OK, so here’s a band that are new to me. Ahab – a German doom metal outfit. Formed in 2004 by Daniel Droste (vocals, guitars, keyboards) and Christian Hector (guitars) both of whom were formerly guitarists in folk metal group Midnattsol.
The pair added drummer Cornelius Althamme and bassist Stephan Adolph to the new band’s initial line-up are released debut album “The Call Of The Wretched Sea” in 2006. This album was a concept album based upon the novel “Moby Dick” by Herman Melville.
Adolph left the group in 2009 and was replaced by new bassist Stephan Wandernoth, who remains with the band to this day.
Two further studio albums followed. “The Divinity Of Oceans” (2009) took inspiration from Nathaniel Philbrick’s “In The Heart Of The Sea” novel and “The Wreck Of The Whaleship Essex” by author Owen Chase. Album number three, “The Giant” (2012), was again a concept album, this time using Edgar Allan Poe’s “The Narrative Of Arthur Gordon Pym Of Nantucket” as source material.
2015 sees the release of “The Boats Of The ‘Glen Carrig'”, the band’s fourth studio effort. This time the record is based on a novel from English writer William Hope Hodgson, also titled “The Boats Of The ‘Glen Carrig'”, which was first published in 1907.
Although I haven’t read the book, and if honest nautical adventures aren’t really my thing in terms of reading material, I have discovered that the book is apparently written as if penned in 1757 as a retelling of earlier events being retold by John Winterstraw, a passenger who was on the ship Glen Carrig when it was lost at sea. The narrator and other survivors escaped from the ship in two lifeboats and the novel tells of their subsequent adventures, beginning five days after the wreck.
So, that’s the book – what about the album? Things begin gently and almost ethereal at the start of opening track “The Isle”. Sparse and delicate guitar and plaintive clean singing for the first couple of minutes as the lifeboats make towards land before some colossal doom riffing breaks through the melancholia followed by the kind of vocal delivery you would expect to find from your average death metal crew.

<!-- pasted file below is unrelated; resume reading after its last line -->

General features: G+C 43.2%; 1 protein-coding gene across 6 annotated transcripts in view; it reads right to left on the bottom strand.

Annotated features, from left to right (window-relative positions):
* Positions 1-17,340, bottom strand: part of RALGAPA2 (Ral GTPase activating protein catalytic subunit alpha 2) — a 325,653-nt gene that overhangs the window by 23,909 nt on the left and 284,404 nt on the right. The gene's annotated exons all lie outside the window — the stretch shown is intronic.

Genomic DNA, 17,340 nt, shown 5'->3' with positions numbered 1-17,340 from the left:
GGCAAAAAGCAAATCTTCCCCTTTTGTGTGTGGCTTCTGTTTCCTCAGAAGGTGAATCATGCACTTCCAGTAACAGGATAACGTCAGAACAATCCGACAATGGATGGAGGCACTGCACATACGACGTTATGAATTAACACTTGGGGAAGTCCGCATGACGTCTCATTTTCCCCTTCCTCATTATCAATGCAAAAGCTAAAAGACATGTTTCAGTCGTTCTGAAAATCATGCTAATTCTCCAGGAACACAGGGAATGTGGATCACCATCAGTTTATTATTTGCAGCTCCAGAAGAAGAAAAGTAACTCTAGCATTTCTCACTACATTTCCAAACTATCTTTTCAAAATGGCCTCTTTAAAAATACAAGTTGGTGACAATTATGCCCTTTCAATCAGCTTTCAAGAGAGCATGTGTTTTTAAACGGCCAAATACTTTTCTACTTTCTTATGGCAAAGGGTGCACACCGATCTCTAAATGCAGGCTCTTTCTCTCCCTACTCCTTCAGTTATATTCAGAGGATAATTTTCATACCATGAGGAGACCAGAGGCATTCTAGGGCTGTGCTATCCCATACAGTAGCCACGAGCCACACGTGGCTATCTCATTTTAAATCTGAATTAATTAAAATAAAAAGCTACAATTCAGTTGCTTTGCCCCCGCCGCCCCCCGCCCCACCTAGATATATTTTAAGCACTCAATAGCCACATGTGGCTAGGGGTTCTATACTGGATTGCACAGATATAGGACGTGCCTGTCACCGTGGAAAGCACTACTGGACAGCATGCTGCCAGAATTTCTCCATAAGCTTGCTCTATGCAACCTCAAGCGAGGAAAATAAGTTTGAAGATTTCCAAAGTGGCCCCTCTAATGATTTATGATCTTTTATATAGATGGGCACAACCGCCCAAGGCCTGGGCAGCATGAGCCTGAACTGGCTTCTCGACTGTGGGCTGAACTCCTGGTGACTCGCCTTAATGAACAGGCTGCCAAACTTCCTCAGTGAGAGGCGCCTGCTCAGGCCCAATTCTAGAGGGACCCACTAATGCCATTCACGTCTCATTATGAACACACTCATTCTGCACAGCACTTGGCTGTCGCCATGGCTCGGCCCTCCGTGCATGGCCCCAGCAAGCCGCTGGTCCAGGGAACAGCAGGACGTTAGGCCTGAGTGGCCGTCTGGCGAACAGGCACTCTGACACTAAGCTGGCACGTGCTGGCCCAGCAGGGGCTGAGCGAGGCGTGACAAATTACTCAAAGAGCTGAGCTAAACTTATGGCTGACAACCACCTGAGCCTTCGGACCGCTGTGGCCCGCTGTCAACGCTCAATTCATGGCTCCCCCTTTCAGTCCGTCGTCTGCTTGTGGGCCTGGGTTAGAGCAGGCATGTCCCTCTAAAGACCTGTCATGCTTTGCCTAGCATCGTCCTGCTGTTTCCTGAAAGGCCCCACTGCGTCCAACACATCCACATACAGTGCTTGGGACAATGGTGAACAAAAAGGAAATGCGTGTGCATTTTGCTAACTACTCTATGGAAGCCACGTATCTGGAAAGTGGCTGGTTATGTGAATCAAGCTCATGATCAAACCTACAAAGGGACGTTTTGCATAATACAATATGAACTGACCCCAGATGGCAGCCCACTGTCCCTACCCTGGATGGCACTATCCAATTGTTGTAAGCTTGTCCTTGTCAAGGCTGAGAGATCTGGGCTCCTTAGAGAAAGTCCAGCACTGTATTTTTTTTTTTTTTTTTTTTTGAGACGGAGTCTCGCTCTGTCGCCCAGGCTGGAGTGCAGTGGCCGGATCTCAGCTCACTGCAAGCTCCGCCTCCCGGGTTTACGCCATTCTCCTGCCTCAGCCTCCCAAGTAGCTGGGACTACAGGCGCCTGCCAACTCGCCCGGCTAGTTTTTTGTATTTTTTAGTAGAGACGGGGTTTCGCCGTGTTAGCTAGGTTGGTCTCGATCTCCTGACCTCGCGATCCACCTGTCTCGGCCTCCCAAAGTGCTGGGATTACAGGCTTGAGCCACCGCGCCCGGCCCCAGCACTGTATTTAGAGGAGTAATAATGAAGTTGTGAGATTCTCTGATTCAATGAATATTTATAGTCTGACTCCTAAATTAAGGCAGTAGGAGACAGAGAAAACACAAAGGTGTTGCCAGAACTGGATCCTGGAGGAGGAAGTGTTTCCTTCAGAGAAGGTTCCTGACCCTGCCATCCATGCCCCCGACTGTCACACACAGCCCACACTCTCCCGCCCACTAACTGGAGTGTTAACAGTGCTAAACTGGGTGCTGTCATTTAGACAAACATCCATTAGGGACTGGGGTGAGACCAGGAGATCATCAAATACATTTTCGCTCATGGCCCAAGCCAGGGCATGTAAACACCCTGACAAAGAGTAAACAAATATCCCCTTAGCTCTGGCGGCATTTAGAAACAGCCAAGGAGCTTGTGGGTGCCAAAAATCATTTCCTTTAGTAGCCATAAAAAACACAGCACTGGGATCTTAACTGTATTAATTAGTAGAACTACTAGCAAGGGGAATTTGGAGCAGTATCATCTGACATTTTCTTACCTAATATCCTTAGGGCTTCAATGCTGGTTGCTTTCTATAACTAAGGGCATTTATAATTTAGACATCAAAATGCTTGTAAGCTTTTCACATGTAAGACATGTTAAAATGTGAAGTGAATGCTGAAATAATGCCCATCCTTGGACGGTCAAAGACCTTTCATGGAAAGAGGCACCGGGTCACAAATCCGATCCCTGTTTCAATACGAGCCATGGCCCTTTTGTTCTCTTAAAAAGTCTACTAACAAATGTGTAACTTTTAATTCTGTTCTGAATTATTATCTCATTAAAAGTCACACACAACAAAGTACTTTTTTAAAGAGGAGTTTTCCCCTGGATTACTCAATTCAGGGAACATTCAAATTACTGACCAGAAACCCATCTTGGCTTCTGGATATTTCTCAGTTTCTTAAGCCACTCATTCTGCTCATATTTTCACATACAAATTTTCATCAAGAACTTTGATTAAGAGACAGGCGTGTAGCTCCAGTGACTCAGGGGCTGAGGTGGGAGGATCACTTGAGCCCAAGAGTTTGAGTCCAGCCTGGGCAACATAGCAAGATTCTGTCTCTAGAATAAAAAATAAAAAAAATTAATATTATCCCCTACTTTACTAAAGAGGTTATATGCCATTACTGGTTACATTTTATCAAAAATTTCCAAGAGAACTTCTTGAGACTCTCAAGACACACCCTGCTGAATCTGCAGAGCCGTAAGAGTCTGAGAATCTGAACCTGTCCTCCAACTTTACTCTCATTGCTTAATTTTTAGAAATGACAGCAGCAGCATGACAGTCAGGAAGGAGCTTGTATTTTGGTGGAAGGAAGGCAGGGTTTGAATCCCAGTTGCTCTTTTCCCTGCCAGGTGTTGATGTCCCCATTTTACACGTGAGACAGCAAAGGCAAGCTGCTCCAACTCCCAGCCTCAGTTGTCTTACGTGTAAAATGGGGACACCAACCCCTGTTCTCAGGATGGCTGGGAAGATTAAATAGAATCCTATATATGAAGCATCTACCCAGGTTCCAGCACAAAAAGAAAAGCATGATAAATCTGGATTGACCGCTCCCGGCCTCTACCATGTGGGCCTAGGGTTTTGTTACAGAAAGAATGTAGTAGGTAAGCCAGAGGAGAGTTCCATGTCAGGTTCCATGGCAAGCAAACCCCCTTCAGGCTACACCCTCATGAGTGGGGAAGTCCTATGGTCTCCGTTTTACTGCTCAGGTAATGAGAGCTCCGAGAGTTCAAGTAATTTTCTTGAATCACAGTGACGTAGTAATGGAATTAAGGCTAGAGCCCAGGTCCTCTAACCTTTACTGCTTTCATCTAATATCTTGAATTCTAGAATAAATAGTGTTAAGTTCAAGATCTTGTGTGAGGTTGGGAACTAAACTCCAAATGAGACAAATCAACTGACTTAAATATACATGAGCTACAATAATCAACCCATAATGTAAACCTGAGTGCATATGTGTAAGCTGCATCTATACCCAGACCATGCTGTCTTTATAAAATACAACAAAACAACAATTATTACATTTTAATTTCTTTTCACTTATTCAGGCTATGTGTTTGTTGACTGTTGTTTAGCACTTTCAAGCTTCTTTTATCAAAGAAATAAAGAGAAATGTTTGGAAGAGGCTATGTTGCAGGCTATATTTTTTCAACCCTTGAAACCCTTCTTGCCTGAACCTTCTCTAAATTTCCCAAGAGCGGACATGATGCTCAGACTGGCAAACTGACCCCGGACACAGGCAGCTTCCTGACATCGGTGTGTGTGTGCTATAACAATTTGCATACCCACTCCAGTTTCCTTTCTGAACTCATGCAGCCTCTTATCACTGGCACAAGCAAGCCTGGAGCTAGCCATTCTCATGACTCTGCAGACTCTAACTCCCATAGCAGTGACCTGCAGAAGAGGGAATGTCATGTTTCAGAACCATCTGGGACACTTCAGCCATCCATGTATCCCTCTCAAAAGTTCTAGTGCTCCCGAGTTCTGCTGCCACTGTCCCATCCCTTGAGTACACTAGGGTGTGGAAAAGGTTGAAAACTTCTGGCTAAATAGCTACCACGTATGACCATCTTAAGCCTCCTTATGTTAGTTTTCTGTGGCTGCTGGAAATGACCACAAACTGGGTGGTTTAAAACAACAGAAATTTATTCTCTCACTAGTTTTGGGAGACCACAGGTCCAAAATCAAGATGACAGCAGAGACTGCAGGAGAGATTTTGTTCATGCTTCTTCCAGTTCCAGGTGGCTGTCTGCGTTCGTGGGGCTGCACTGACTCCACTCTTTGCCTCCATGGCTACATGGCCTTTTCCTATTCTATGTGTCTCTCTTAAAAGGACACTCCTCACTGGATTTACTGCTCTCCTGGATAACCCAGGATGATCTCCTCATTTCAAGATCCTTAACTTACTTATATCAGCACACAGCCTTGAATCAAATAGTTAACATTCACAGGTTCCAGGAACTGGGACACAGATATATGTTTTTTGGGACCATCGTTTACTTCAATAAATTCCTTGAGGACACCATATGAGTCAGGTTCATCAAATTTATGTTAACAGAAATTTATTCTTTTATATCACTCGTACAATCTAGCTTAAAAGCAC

“The Thing That Made Search” tells the tale of an attack from a monstrous creature on the island, and again begins gently before some monolithic funeral doom threatens to crush the life out of you as surely as the monster would have.
Having set back to sea the two lifeboats become separated and the story concentrates on the one in which Winterstraw, the book’s narrator, travels. A monumental storm is the subject of “Like Red Foam (The Great Storm)”, the most uptempo and, at six and a half minutes, briefest track on the record (the whole album only contains six tracks and lasts for sixty-seven minutes).
Incidentally, the promo video for this track at first glance bears no relation to the subject matter but, according to the band “…it’s very metaphoric… the idea came from one chapter in the book (The Great Storm) the thought of waterboarding growing in our minds… the overall theme of the video came from reading in between the lines the whole book… then again you can interpret any book in various ways…”, so make of that what you will but it seems to be an extremely loose interpretation to me.
“The Weedmen” are nastily smelling tentacled human-like creatures, “To Mourn Job” is concerned with the young seaman named Job who is killed and found drained of all his blood after they had landed on another island, and closing number “The Light In The Weed (Mary Madison)” is about the young lady of the song’s title who was aboard the Seabird, a ship trapped in weeds that the narrator and his party discover. The Seabird had been stuck for seven years, and the now-19 year old Mary and Winterstraw begin a relationship.
This last track is the most reflective song here, especially for the first six minutes or so but, as with the rest of this record, contains some very slow and very heavy passages. I suppose you could say that the more tranquil moments on this record are moments of respite for the weary travellers in the lifeboats before they come across the next horror either at sea or on one of the islands, and that the crushingly heavy doom metal passages are the audible representations of those horrors.
This is not an album that can be appreciated in the background – to fully appreciate it I think you need to immerse yourself fully. Whilst the riffs may not always be the most inventive I do feel that they work perfectly within the context of this album and the story that it tells. Favourite tracks are “The Weedmen” and “The Isle”. Not your stereotypical fuzzy guitar doom metal, this is more layered and perhaps progressive. Impressive stuff…
1. The Isle / 2. The Thing That Made Search / 3. Like Red Foam (The Great Storm) / 4. The Weedmen / 5. To Mourn Job / 6. The Light In The Weed (Mary Madison)